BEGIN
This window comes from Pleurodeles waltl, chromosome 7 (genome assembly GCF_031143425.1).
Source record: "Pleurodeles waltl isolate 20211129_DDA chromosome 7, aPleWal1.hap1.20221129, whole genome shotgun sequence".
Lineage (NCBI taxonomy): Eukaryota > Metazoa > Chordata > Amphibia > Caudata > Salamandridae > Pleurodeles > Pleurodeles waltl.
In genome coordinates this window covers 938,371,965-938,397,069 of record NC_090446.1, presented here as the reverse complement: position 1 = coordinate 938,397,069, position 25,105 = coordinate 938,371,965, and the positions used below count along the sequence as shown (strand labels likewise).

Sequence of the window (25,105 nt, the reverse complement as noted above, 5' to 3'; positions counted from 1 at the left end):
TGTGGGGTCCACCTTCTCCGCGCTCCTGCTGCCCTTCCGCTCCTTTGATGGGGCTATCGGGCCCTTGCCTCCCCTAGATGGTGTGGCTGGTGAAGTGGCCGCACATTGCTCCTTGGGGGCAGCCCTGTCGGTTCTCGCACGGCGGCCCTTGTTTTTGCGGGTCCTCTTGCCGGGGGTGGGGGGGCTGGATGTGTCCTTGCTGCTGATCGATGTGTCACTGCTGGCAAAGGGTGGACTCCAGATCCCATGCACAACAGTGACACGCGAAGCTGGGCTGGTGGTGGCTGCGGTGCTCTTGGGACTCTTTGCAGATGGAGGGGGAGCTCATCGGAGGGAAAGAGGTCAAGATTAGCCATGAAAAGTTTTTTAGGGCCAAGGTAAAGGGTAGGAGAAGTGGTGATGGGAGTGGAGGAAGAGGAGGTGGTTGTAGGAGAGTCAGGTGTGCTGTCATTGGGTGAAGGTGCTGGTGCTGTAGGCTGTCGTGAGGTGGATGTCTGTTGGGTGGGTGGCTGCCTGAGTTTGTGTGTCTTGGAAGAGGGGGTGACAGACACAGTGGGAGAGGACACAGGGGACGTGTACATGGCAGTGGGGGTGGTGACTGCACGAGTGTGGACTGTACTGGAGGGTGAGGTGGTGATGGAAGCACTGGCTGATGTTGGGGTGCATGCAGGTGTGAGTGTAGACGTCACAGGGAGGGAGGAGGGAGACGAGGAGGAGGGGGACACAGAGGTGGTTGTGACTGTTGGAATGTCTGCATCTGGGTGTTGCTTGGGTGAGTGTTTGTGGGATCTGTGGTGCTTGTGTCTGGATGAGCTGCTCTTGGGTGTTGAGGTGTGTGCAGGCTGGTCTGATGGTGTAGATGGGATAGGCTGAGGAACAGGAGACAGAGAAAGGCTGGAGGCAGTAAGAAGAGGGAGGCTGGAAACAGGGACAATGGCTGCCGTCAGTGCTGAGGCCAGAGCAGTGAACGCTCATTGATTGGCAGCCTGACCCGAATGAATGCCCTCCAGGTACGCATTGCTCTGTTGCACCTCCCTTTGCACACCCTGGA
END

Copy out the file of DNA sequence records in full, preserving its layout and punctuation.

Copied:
This window comes from Pleurodeles waltl, chromosome 7 (genome assembly GCF_031143425.1).
Source record: "Pleurodeles waltl isolate 20211129_DDA chromosome 7, aPleWal1.hap1.20221129, whole genome shotgun sequence".
Lineage (NCBI taxonomy): Eukaryota > Metazoa > Chordata > Amphibia > Caudata > Salamandridae > Pleurodeles > Pleurodeles waltl.
In genome coordinates this window covers 938,371,965-938,397,069 of record NC_090446.1, presented here as the reverse complement: position 1 = coordinate 938,397,069, position 25,105 = coordinate 938,371,965, and the positions used below count along the sequence as shown (strand labels likewise).

Sequence of the window (25,105 nt, the reverse complement as noted above, 5' to 3'; positions counted from 1 at the left end):
TGTGGGGTCCACCTTCTCCGCGCTCCTGCTGCCCTTCCGCTCCTTTGATGGGGCTATCGGGCCCTTGCCTCCCCTAGATGGTGTGGCTGGTGAAGTGGCCGCACATTGCTCCTTGGGGGCAGCCCTGTCGGTTCTCGCACGGCGGCCCTTGTTTTTGCGGGTCCTCTTGCCGGGGGTGGGGGGGCTGGATGTGTCCTTGCTGCTGATCGATGTGTCACTGCTGGCAAAGGGTGGACTCCAGATCCCATGCACAACAGTGACACGCGAAGCTGGGCTGGTGGTGGCTGCGGTGCTCTTGGGACTCTTTGCAGATGGAGGGGGAGCTCATCGGAGGGAAAGAGGTCAAGATTAGCCATGAAAAGTTTTTTAGGGCCAAGGTAAAGGGTAGGAGAAGTGGTGATGGGAGTGGAGGAAGAGGAGGTGGTTGTAGGAGAGTCAGGTGTGCTGTCATTGGGTGAAGGTGCTGGTGCTGTAGGCTGTCGTGAGGTGGATGTCTGTTGGGTGGGTGGCTGCCTGAGTTTGTGTGTCTTGGAAGAGGGGGTGACAGACACAGTGGGAGAGGACACAGGGGACGTGTACATGGCAGTGGGGGTGGTGACTGCACGAGTGTGGACTGTACTGGAGGGTGAGGTGGTGATGGAAGCACTGGCTGATGTTGGGGTGCATGCAGGTGTGAGTGTAGACGTCACAGGGAGGGAGGAGGGAGACGAGGAGGAGGGGGACACAGAGGTGGTTGTGACTGTTGGAATGTCTGCATCTGGGTGTTGCTTGGGTGAGTGTTTGTGGGATCTGTGGTGCTTGTGTCTGGATGAGCTGCTCTTGGGTGTTGAGGTGTGTGCAGGCTGGTCTGATGGTGTAGATGGGATAGGCTGAGGAACAGGAGACAGAGAAAGGCTGGAGGCAGTAAGAAGAGGGAGGCTGGAAACAGGGACAATGGCTGCCGTCAGTGCTGAGGCCAGAGCAGTGAACGCTCATTGATTGGCAGCCTGACCCGAATGAATGCCCTCCAGGTACGCATTGCTCTGTTGCACCTCCCTTTGCACACCCTGGA